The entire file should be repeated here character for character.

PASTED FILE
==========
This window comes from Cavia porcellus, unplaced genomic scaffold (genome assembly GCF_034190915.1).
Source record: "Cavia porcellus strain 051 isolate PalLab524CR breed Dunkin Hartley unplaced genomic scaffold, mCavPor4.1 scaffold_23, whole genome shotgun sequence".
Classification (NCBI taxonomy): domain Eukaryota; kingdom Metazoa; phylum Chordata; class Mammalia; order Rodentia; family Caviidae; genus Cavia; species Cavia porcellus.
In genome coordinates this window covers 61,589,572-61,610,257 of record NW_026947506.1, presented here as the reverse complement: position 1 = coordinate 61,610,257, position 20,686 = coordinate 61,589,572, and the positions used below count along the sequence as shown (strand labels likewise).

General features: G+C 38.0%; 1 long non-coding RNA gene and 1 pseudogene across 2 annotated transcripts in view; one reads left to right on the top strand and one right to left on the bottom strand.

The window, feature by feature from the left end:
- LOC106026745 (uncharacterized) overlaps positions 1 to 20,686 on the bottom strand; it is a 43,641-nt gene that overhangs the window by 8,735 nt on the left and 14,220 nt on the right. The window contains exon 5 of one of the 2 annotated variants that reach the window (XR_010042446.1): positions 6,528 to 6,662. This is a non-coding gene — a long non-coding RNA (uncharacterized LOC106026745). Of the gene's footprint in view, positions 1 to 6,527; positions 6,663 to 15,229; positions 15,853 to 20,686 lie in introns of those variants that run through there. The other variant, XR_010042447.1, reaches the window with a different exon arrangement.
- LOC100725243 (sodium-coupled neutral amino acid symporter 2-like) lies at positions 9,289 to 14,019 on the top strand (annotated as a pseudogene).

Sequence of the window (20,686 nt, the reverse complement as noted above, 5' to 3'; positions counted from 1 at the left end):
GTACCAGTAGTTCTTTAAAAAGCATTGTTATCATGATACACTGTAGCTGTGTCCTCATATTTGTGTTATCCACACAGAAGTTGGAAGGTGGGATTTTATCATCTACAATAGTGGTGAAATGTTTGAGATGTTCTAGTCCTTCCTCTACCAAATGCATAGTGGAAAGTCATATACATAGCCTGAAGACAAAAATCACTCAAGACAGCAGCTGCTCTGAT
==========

This window comes from Cavia porcellus, unplaced genomic scaffold (genome assembly GCF_034190915.1).
Source record: "Cavia porcellus strain 051 isolate PalLab524CR breed Dunkin Hartley unplaced genomic scaffold, mCavPor4.1 scaffold_23, whole genome shotgun sequence".
Classification (NCBI taxonomy): domain Eukaryota; kingdom Metazoa; phylum Chordata; class Mammalia; order Rodentia; family Caviidae; genus Cavia; species Cavia porcellus.
In genome coordinates this window covers 61,589,572-61,610,257 of record NW_026947506.1, presented here as the reverse complement: position 1 = coordinate 61,610,257, position 20,686 = coordinate 61,589,572, and the positions used below count along the sequence as shown (strand labels likewise).

General features: G+C 38.0%; 1 long non-coding RNA gene and 1 pseudogene across 2 annotated transcripts in view; one reads left to right on the top strand and one right to left on the bottom strand.

The window, feature by feature from the left end:
- LOC106026745 (uncharacterized) overlaps positions 1 to 20,686 on the bottom strand; it is a 43,641-nt gene that overhangs the window by 8,735 nt on the left and 14,220 nt on the right. The window contains exon 5 of one of the 2 annotated variants that reach the window (XR_010042446.1): positions 6,528 to 6,662. This is a non-coding gene — a long non-coding RNA (uncharacterized LOC106026745). Of the gene's footprint in view, positions 1 to 6,527; positions 6,663 to 15,229; positions 15,853 to 20,686 lie in introns of those variants that run through there. The other variant, XR_010042447.1, reaches the window with a different exon arrangement.
- LOC100725243 (sodium-coupled neutral amino acid symporter 2-like) lies at positions 9,289 to 14,019 on the top strand (annotated as a pseudogene).

Sequence of the window (20,686 nt, the reverse complement as noted above, 5' to 3'; positions counted from 1 at the left end):
GTACCAGTAGTTCTTTAAAAAGCATTGTTATCATGATACACTGTAGCTGTGTCCTCATATTTGTGTTATCCACACAGAAGTTGGAAGGTGGGATTTTATCATCTACAATAGTGGTGAAATGTTTGAGATGTTCTAGTCCTTCCTCTACCAAATGCATAGTGGAAAGTCATATACATAGCCTGAAGACAAAAATCACTCAAGACAGCAGCTGCTCTGAT